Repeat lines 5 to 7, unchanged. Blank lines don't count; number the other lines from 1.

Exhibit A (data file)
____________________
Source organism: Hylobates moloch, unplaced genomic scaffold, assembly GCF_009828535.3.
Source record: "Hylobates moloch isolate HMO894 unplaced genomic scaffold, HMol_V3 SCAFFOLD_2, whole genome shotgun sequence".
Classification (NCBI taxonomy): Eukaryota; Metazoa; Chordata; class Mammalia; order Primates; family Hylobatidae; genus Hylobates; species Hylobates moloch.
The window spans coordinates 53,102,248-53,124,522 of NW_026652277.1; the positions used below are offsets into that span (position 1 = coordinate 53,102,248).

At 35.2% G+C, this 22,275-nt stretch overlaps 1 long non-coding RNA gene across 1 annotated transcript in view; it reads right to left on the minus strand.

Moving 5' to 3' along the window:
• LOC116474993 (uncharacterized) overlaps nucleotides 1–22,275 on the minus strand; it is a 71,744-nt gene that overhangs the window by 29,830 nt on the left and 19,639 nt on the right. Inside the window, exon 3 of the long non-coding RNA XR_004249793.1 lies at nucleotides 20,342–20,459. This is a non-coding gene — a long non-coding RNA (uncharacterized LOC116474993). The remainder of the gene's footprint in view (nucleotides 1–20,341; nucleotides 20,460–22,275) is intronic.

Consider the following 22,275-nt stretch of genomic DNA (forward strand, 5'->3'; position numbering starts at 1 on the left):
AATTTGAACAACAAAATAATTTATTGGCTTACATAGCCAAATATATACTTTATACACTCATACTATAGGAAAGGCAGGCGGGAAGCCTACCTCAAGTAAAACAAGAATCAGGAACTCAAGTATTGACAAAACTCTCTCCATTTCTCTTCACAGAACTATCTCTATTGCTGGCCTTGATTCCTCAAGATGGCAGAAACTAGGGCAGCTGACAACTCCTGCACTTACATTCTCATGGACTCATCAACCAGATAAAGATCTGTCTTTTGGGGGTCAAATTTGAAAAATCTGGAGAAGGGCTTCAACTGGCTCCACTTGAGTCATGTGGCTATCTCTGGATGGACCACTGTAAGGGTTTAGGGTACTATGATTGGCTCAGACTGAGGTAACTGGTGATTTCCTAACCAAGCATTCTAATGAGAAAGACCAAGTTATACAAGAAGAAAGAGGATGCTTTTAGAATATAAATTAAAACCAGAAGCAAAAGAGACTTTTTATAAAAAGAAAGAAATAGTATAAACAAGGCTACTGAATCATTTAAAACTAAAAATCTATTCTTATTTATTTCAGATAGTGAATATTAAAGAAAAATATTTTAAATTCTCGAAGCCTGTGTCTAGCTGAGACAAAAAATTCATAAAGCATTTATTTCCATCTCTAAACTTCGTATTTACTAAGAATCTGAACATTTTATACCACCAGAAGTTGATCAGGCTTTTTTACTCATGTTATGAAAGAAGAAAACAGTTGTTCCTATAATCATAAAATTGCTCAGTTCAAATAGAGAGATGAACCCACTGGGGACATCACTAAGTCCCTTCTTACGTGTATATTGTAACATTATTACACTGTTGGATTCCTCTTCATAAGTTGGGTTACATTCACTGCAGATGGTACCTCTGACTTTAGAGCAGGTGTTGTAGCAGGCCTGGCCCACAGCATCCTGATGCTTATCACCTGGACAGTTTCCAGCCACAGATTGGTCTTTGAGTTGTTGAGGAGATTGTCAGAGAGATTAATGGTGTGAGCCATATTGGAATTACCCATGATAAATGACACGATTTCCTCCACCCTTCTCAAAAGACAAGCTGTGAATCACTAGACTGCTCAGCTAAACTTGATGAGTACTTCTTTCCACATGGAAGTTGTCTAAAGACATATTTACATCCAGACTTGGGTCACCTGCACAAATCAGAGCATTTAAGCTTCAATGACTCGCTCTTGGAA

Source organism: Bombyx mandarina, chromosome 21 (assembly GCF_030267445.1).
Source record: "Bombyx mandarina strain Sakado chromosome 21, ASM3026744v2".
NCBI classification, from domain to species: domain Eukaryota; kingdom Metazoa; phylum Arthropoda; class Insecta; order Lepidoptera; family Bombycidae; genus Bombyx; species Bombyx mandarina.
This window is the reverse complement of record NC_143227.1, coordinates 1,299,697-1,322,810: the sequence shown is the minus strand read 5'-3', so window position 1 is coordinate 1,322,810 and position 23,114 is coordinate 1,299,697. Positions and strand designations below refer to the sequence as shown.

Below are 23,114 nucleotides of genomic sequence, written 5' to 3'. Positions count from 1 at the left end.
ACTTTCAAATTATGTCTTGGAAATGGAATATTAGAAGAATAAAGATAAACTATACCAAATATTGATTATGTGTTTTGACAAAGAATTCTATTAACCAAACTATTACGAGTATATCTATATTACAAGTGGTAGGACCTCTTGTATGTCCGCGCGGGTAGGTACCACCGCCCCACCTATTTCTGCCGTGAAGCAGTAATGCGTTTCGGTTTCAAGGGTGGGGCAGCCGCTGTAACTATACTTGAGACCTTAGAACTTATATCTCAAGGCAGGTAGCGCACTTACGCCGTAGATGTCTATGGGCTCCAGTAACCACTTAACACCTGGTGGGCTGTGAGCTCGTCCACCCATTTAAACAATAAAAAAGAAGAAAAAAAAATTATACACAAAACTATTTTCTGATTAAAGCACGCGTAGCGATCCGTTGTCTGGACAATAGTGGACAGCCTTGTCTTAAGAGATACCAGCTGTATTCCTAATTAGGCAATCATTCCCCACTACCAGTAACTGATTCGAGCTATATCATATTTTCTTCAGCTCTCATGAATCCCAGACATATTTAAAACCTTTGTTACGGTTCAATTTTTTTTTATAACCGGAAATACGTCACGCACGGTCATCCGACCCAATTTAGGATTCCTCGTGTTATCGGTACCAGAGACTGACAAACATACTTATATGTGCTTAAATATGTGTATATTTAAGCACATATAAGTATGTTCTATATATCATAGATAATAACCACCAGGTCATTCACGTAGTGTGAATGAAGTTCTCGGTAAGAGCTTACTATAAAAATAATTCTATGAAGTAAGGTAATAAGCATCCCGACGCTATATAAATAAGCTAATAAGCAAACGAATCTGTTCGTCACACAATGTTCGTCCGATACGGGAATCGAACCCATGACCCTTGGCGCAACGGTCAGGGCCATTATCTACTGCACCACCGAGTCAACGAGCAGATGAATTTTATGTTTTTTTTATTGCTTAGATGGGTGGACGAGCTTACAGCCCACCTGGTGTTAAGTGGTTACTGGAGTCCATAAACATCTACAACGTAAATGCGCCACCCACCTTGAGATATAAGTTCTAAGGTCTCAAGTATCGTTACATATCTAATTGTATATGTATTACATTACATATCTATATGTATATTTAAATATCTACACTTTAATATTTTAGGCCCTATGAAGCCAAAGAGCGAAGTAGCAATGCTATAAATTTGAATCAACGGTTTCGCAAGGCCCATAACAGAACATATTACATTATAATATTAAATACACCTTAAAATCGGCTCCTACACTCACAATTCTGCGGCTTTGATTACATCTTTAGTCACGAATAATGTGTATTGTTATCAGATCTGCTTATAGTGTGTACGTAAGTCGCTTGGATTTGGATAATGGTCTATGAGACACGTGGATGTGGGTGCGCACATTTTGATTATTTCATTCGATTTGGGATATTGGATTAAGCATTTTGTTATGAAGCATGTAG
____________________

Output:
At 35.2% G+C, this 22,275-nt stretch overlaps 1 long non-coding RNA gene across 1 annotated transcript in view; it reads right to left on the minus strand.

Moving 5' to 3' along the window:
• LOC116474993 (uncharacterized) overlaps nucleotides 1–22,275 on the minus strand; it is a 71,744-nt gene that overhangs the window by 29,830 nt on the left and 19,639 nt on the right. Inside the window, exon 3 of the long non-coding RNA XR_004249793.1 lies at nucleotides 20,342–20,459. This is a non-coding gene — a long non-coding RNA (uncharacterized LOC116474993). The remainder of the gene's footprint in view (nucleotides 1–20,341; nucleotides 20,460–22,275) is intronic.